Nursing Home and Assisted Living Negligence

Nursing Home and Assisted Living Negligence

The quality of care in the nursing home industry has declined alarmingly over the past decade.Why? Because the quickest way for nursing home owners to increase profits is to cut expenses. Cutting costs means cutting corners: paying low wages, skimping on meals and medication, and employing a bare bones staff.

In fact, government studies have shown that in the last ten years:

  • More than 25 percent of nursing homes nationwide have been cited for violations that caused actual harm to residents or placed them at risk of death or serious injury.
  • More than 40 percent of the homes were cited with violations that created a potential for “more than minimal” harm.
  • More than 50 percent of nursing homes had fewer than the minimum number of staff required to properly care for the residents.

Too often elderly residents of nursing and rest homes cannot help themselves and need help from the people who have made a promise to take care of them.

When nursing and rest home residents are injured or killed from neglect, Gugenheim Law will be there to take on the nursing home and fight for the rights of those who cannot fight for themselves.



A pressure sore is a sore that occurs over a bony area of the body. Pressure sores are only caused by lying in the same position for too long. Pressure sores are usually found on the buttocks, over the tail bone, on the hips, and on the heels. Most pressure ulcers can be prevented by turning and repositioning the patient at least every two hours, keeping the patient clean and dry, giving the patient enough food and water, and using good mattresses.

If the resident is immobile or confined to bed, you need to find out what the nursing home is doing to prevent the resident from developing bed sores. There are a number of things that can be done to prevent bed sores, such as:

  • Turning and repositioning the resident at least every two hours;
  • Elevating or floating the heels;
  • Using a special mattress;
  • Good nutrition and hydration;
  • Keeping the resident clean and dry.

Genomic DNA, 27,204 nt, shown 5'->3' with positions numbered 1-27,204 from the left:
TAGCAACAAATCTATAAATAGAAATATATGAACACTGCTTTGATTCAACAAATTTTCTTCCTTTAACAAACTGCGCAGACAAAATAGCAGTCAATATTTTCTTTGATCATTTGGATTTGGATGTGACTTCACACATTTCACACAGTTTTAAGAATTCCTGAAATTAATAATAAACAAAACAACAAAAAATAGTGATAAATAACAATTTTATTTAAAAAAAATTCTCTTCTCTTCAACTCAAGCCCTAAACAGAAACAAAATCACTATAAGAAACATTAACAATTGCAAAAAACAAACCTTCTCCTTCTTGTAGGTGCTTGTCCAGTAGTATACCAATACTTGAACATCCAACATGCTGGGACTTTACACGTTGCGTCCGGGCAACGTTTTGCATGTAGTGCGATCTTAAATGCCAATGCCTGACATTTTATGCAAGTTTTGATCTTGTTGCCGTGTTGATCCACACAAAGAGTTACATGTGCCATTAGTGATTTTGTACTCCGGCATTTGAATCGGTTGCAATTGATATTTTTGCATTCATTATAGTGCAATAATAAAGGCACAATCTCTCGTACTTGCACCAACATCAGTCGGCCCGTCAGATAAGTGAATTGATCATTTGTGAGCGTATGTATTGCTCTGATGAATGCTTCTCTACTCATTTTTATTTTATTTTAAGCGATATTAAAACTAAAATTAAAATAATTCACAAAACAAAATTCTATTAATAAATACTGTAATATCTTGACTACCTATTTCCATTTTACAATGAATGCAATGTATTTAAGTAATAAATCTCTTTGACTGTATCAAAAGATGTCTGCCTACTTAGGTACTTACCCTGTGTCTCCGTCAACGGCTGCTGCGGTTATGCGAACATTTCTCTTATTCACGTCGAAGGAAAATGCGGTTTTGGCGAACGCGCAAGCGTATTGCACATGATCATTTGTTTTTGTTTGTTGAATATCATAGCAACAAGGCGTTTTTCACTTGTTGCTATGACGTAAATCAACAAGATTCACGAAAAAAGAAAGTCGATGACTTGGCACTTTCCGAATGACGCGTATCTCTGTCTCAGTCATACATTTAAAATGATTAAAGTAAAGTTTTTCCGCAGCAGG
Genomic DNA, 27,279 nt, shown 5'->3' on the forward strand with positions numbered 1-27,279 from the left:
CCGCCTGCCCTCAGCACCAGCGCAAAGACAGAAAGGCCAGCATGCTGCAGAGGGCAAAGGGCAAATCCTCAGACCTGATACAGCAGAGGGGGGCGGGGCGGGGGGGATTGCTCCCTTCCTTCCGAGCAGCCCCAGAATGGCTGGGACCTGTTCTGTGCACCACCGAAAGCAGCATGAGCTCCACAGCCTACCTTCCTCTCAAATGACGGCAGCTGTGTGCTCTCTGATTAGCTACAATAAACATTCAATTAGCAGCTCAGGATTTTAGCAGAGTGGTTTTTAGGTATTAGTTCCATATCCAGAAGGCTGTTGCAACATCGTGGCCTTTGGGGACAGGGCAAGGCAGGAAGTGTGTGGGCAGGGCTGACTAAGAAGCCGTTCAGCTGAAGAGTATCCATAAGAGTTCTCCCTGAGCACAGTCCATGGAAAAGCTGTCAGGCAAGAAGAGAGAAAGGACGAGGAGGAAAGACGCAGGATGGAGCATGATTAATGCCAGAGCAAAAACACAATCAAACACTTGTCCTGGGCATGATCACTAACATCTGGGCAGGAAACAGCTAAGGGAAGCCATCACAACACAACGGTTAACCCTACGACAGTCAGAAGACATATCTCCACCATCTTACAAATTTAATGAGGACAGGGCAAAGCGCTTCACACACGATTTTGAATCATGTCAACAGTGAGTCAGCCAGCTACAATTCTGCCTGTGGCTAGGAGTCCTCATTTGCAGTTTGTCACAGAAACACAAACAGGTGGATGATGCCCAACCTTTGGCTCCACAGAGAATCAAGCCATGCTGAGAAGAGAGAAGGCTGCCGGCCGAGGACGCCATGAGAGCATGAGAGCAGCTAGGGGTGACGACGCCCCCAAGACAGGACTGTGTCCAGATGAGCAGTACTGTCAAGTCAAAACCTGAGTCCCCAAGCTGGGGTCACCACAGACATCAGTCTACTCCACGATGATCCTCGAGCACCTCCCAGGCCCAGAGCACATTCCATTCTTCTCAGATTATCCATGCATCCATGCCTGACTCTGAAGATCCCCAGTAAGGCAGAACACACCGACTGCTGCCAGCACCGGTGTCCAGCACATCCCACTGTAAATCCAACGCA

If the resident gets a bed sore, it is important to make sure that the nursing home:

  • Tells the doctor that the resident has a bed sore;
  • Keeps all pressure off the bed sore;
  • Checks the bed sore every day to make sure it is not getting any worse;
  • Has in place a plan of care to make sure the bed sore does not get any worse;
  • Has in place a plan of care to treat the bed sore;
  • Ensures that the resident gets the proper nutrition;
  • Ensures that urine or feces does come in contact with the bed sore.

If the resident gets a bed sore, you may want to take photographs of the bed sore during the times that the nursing home is changing the dressing. Do not ever remove a dressing on a bed sore. Simply ask the nurse when the dressing will be changed. Then, when the nurse is changing the dressing, take a picture of the sore.


A fall is defined as an incident, whether seen or not, where a patient is found on the floor.

Injuries from falls can be devastating to nursing home residents. Falls can result in fractures, dislocations, lacerations, and head injuries, including deadly subdural hematomas.

Many nursing home residents sustain hip fractures in falls. Hip fractures usually require surgical repairs. Statistics show that 50% of all nursing home residents die within one year of hip surgery. Many residents die much sooner as a result of surgical complications and pneumonia.

It is important that the nursing home immediately assesses the resident to see if the resident is at risk for falls. Many things place a resident at risk for falls including, a history of prior falls, medications, strokes, poor safety awareness, instability, a new and unfamiliar environment, poor lighting, improper shoes or socks, slippery floors, and the wrong equipment.

There are many things a nursing home can do to help those residents who are at risk for falls:

  • Put the resident in a low bed;
  • Use safety mats next to the bed;
  • Put an alarm on the bed, wheelchair and resident;
  • Place hip protectors on the resident;
  • Take the resident to the bathroom every two hours;
  • Timely answer the call light;
  • Use a bedside commode;
  • Seatbelt on the wheelchair.

The best plan is a PLAN. When the resident is at risk for falls, it is important to make sure that there is a plan in place to address the risk for falls. If the plan does not work, then the nursing home needs to come up with a new PLAN. Restraints should rarely, if ever, be used. Only after consultation with the doctor, the nursing home, and after all else fails, should you consider restraining the resident. If you do decide to restrain the resident, then there are many legal requirements for the use of the restraints.


Malnutrition occurs when a patient is not getting enough to eat or is not eating a proper diet. Malnutrition can occur because the patient is not eating, because the patient is not receiving the right diet, is not receiving proper dietary supplements, or is not being fed.

A nursing home cannot force a nursing home patient to eat. But, a nursing home has a responsibility to know how much a resident is eating, what a resident is eating, and why a resident is not eating. There could be a number of reasons why a resident is not eating. For example, the resident may not like the food, may not be able to chew the food, the food may be cold, or the resident may not be hungry when the food is served. The resident may have a medical condition that prevents him from eating.